Cradle cap causes crusty or oily scaly patches on a baby's scalp. The condition isn't painful or itchy. But it can cause thick white or yellow scales that aren't easy to remove.
Cradle cap usually clears up on its own in weeks or a few months. Home care measures include washing your baby's scalp daily with a mild shampoo. This can help you loosen and remove the scales. Don't scratch cradle cap.
If cradle cap doesn't stop or seems serious, your baby's doctor or other health care professional may suggest a medicated shampoo, lotion or other treatment.
Common symptoms of cradle cap include:
- Patchy scaling or thick crusts on the scalp.
- Oily or dry skin covered with flaky white or yellow scales.
- Skin flakes.
- Mild inflammation.
Similar scales also may be present on the ears, eyelids, nose and groin.
Cradle cap is common in newborns. It usually isn't itchy.
Cradle cap is the common term for infantile seborrheic dermatitis. It's sometimes confused with another skin condition, atopic dermatitis. A major difference between these conditions is that atopic dermatitis can be very itchy.
When to see a doctor
See your baby's doctor or other health care professional if:
- You've tried treating cradle cap at home without success.
- The patches spread to your baby's face or body.
The cause of cradle cap isn't known. One factor may be hormones that pass from the mother to the baby before birth. These hormones can cause oil glands and hair follicles to make too much oil. This oil is called sebum.
Another factor may be a fungus called malassezia (mal-uh-SEE-zhuh) that grows in the sebum along with bacteria. Antifungal treatments often help control symptoms. This supports the idea that malassezia is a cause. An example of an antifungal treatment is ketoconazole.
Cradle cap isn't contagious, and it's not caused by poor hygiene.
Shampooing your baby's hair every few days can help prevent cradle cap. Use a baby shampoo unless your baby's doctor or other health care professional suggests a stronger product.
Cradle cap may not need medical treatment, as it often goes away if you use the home care tips below. If these home care tips don't work, talk with your baby's doctor about products that might help, such as a low-potency hydrocortisone cream or a shampoo with 2% antifungal ketoconazole medicine. Be sure the shampoo doesn't get in your baby's eyes, as it may hurt.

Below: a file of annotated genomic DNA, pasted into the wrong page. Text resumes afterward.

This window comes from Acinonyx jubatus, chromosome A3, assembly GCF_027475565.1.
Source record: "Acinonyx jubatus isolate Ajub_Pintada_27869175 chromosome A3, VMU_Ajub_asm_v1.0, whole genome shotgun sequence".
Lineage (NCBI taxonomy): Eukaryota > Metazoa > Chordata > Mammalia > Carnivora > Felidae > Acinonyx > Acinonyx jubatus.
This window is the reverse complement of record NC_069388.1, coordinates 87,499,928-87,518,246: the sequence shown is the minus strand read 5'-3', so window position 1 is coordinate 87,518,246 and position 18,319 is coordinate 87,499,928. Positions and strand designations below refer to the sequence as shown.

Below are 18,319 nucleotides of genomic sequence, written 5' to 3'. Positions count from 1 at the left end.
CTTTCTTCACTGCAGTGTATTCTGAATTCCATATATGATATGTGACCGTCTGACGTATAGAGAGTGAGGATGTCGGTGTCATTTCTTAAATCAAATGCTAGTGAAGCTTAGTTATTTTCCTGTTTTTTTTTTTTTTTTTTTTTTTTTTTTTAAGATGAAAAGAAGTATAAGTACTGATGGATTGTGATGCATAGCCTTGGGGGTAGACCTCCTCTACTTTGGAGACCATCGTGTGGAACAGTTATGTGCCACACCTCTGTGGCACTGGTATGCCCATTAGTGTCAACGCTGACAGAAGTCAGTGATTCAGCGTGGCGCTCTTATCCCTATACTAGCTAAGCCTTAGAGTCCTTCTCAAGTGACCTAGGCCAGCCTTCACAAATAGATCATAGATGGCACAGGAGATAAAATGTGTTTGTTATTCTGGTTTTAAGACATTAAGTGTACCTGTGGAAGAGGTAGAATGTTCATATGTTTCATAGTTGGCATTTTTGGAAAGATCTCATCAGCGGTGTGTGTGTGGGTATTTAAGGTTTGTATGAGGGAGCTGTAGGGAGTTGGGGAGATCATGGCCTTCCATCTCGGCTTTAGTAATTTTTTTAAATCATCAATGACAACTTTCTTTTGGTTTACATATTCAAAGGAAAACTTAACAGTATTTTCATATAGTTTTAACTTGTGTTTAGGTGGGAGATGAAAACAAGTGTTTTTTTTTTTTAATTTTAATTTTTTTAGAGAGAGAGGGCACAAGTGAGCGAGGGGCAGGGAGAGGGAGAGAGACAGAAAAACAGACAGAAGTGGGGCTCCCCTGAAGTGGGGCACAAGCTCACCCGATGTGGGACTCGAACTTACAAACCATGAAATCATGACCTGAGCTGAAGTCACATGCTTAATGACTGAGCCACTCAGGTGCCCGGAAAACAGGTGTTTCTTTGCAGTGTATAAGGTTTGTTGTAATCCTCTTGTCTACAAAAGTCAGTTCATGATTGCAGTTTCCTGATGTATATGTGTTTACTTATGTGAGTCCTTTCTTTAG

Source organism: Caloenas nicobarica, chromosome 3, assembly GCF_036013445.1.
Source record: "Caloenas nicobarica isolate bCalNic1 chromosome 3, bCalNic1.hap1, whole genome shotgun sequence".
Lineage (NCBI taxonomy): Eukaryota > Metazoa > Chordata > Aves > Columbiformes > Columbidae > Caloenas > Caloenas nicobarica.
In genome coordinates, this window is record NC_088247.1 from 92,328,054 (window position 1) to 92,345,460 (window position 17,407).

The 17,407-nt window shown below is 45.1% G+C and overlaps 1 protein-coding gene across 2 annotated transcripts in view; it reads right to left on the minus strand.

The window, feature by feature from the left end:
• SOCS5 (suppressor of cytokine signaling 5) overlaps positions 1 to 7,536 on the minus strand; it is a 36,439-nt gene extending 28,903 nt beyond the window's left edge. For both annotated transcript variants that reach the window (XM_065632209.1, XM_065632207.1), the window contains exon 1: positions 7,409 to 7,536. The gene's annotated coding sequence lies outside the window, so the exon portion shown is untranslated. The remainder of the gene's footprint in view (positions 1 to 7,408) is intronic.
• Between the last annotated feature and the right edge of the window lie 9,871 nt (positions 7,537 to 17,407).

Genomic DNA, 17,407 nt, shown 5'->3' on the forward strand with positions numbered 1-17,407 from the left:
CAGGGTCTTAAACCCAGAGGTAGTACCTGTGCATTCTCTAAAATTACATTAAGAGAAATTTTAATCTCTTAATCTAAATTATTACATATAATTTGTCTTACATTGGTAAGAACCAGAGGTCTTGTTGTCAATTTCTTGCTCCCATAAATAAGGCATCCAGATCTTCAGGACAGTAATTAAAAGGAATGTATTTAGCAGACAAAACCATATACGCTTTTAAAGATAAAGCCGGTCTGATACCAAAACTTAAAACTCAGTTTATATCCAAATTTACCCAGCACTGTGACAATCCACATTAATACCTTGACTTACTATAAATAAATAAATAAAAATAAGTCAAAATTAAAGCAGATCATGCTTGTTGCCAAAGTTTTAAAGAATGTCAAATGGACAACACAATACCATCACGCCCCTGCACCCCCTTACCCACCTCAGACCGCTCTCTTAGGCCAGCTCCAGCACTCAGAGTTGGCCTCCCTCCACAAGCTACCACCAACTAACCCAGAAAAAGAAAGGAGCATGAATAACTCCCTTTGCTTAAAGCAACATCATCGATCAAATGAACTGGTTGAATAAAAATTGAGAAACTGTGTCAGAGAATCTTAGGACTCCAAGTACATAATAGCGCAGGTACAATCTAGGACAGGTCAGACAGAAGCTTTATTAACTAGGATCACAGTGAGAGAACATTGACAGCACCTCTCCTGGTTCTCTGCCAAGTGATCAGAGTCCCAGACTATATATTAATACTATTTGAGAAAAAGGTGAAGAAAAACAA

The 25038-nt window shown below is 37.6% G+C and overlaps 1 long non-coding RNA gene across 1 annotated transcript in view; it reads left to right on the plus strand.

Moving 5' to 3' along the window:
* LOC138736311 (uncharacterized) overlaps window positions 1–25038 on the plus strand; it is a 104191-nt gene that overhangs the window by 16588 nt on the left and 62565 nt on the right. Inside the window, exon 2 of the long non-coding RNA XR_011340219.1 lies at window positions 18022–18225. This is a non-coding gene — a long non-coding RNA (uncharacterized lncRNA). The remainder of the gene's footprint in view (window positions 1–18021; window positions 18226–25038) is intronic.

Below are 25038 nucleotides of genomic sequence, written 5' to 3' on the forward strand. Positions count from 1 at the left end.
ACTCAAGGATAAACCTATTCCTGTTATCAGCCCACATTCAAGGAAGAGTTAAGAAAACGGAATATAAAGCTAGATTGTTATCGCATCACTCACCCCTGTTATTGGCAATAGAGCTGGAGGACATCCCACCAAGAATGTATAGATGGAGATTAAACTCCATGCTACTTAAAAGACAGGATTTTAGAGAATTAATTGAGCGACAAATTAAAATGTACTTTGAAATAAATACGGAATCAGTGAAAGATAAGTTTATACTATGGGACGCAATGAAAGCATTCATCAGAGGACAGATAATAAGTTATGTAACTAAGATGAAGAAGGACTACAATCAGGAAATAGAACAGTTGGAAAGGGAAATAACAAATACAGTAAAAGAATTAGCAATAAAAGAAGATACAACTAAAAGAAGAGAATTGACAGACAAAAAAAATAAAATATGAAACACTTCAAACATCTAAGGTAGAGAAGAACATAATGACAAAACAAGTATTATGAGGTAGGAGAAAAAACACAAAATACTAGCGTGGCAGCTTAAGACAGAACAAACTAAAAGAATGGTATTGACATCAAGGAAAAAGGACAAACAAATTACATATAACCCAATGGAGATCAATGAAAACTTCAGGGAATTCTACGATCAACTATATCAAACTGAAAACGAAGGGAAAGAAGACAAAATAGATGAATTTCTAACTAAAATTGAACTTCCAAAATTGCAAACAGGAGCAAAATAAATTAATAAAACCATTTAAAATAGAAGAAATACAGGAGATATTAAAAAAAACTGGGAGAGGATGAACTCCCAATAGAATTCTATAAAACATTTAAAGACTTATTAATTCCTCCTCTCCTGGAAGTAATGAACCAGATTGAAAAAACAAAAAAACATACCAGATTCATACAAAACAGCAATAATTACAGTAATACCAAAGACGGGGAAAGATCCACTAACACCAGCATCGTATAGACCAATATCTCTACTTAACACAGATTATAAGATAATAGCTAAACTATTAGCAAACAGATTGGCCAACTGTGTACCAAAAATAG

If you want to try the type of cortisone or antifungal creams you can buy at the store without a prescription, talk with your baby's doctor or other health care professional first. Some of these products can be too strong for a baby's skin. Dandruff shampoos that contain salicylic acid aren't recommended for use in babies either because that ingredient can be absorbed through the skin.
Lifestyle and home remedies
The following home care tips may help you control the symptoms of cradle cap:
- Gently rub your baby's scalp with your fingers or a washcloth to loosen the scales. Don't scratch.
- Wash your baby's hair once a day with baby shampoo. Loosen the scales with a small, soft-bristled brush or fine-toothed comb before rinsing off the shampoo.
- If the scales don't loosen easily, rub petroleum jelly or a few drops of mineral oil onto your baby's scalp. Let it soak into the scales for a few minutes, or hours if needed. Then brush and shampoo the hair as usual. Be sure to rinse well. If you leave in the oil, the cradle cap may get worse.
- When the scales are gone, wash your baby's hair two or three times a week with a mild shampoo to prevent scale buildup.
Preparing for an appointment
What you can do
If your baby's cradle cap doesn't improve with home care measures or starts to spread, make an appointment for medical care. Your baby's doctor or other health care professional will want to know:
- How long your baby has had cradle cap.
- What you've done to treat it.
- How often you shampoo your baby's hair.
- What products you've tried.